$message->setSubject($subject);
$html = Craft::$app->getView()->renderTemplate($template, $variables);
$message->setHtmlBody($html);
$message->setTextBody($textBody);
if (file_exists($filePath)) {
    $message->attach($filePath, [
        'fileName' => $fileName
    ]);
}
Craft::$app->mailer->send($message);

Using the code above will allow you to create a twig template to point to which will be rendered and passed into the setHtmlBody part of the above code. This means that you can keep your email template out of php and use twig inside it with any variables you may wish to pass in.

We are loading in crafts email settings also so it will send in the same way as other craft system emails are sent. This means that if for example you have configured an smtp service, then the email will be sent using that service.

How do I create a new row within a record

Assuming you have your record set up correctly (see records below if not) we can now create a row within our record and have it saved to the database. First of all you will need to make sure that you have added the record to the top of your service file with a use statement like so:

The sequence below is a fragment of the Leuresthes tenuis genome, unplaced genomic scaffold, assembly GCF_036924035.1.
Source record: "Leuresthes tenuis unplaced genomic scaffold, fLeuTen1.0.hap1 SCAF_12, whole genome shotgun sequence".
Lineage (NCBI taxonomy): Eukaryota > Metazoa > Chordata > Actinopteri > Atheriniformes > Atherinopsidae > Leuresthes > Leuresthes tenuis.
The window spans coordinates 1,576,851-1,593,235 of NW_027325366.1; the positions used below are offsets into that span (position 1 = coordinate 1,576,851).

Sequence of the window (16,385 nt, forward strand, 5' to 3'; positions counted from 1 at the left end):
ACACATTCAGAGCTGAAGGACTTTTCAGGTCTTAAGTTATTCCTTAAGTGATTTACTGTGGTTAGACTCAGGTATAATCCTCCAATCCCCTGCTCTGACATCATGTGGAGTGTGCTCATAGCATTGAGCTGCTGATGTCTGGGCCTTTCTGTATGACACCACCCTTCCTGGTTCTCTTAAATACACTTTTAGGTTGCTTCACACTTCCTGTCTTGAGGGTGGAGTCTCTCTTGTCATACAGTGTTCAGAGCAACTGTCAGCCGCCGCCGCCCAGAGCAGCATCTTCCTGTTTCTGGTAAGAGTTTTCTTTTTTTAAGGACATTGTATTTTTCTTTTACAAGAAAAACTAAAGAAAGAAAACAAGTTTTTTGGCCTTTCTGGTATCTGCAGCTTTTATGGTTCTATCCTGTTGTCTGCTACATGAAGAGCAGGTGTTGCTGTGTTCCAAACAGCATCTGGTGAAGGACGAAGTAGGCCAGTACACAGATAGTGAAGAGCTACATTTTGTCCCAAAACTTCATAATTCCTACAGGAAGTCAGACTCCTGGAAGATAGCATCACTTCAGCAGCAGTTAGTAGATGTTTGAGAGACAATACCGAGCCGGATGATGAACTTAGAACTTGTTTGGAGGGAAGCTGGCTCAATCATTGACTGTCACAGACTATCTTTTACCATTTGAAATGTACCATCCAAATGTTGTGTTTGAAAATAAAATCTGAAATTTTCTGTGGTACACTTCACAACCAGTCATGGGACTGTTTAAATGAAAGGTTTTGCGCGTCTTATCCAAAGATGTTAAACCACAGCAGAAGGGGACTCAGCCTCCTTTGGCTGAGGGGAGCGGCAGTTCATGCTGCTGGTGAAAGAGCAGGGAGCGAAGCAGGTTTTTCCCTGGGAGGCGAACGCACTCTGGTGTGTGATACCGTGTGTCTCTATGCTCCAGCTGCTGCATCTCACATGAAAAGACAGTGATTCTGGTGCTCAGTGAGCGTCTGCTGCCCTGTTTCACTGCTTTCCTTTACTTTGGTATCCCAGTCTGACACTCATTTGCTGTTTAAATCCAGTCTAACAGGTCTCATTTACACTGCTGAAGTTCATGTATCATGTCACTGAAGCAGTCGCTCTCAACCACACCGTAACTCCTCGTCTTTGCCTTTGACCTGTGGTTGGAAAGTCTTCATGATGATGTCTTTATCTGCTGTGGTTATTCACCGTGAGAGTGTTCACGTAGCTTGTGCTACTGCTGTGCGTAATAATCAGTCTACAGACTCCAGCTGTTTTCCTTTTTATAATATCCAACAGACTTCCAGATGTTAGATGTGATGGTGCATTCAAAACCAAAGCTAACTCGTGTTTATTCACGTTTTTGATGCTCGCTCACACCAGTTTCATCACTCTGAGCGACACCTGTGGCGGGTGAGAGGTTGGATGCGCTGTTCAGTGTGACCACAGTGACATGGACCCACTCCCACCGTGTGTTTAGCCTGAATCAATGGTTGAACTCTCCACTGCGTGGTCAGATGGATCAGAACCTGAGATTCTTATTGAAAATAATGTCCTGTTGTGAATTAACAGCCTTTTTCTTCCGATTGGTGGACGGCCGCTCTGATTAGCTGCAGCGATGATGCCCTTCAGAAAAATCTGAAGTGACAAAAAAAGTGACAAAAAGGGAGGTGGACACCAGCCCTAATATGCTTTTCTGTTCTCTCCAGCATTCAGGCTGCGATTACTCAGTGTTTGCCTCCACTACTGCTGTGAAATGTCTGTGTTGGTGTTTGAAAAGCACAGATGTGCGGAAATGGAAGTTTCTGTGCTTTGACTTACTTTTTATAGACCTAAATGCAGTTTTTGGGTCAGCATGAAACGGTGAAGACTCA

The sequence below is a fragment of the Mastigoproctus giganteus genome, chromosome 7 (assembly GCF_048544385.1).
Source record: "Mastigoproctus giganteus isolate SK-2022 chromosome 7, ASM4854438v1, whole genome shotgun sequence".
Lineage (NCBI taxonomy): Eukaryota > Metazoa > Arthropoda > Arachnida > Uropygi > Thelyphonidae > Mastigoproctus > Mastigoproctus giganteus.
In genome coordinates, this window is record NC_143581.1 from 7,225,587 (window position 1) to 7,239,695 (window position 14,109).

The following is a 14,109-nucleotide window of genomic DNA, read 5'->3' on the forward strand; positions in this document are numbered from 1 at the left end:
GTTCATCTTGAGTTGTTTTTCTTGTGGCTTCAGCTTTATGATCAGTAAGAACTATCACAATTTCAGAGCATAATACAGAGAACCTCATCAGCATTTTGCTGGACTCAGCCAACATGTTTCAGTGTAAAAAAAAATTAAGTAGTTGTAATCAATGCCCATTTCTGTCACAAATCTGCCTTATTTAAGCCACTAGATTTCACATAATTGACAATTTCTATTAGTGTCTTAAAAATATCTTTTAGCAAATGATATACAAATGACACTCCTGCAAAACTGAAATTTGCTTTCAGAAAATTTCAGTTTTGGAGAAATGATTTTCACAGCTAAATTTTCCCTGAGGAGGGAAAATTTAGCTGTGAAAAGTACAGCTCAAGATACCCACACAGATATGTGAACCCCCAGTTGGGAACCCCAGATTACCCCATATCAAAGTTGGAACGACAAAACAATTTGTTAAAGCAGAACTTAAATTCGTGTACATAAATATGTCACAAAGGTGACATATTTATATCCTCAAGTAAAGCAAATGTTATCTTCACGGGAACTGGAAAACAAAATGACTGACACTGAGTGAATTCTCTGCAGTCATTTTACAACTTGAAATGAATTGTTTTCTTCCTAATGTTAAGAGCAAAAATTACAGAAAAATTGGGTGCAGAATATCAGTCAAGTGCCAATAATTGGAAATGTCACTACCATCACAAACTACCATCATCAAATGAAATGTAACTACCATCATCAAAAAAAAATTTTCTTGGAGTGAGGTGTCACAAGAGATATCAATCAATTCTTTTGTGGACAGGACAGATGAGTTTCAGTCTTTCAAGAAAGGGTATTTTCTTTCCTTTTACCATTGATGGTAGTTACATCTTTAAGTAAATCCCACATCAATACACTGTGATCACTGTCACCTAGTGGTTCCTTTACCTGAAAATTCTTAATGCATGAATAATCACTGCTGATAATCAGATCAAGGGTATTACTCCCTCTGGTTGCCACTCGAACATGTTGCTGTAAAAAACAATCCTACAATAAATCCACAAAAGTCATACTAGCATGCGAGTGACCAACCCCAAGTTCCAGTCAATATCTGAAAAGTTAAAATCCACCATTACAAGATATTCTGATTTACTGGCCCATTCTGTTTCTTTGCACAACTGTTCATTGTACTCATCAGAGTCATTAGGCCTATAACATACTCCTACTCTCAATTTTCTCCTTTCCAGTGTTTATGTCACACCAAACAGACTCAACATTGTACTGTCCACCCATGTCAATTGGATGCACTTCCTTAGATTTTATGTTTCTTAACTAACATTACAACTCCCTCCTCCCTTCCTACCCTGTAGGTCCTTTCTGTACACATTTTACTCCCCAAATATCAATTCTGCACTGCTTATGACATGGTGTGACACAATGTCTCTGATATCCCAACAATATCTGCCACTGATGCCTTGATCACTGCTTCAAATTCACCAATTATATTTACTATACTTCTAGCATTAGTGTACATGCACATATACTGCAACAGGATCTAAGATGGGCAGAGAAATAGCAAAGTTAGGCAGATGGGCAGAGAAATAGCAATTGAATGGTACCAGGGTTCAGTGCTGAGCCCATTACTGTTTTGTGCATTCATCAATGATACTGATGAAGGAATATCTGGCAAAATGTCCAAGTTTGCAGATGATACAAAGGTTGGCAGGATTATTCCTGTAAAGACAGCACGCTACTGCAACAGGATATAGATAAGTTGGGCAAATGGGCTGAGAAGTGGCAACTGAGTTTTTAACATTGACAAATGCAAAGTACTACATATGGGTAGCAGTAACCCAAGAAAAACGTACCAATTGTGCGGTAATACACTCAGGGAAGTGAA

use adigital\conveyancingcalculator\records\Quote as QuoteRecord;

Now all we need to do is tell Craft that we want to create a new row within our record. We can also assign values to all of our fields, or one at a time. Once we are happy with our row we can save it to the database. The following code shows you exactly how to do all of this:

$model = new QuoteRecord();
$model->setAttributes([
    "conveyance", $submission["conveyance"],
    "buying", $submission["buying"],
    "selling", $submission["selling"]
], false);
$model->setAttribute("conveyance", $submission["conveyance"]);
$model->save();

Once this is done, we can still access the row using our $model variable but it will have been updated with an id, dateCreated, dateUpdated and uid. Getting values out of the model is covered in the next section.

I want to find rows within the record based on some criteria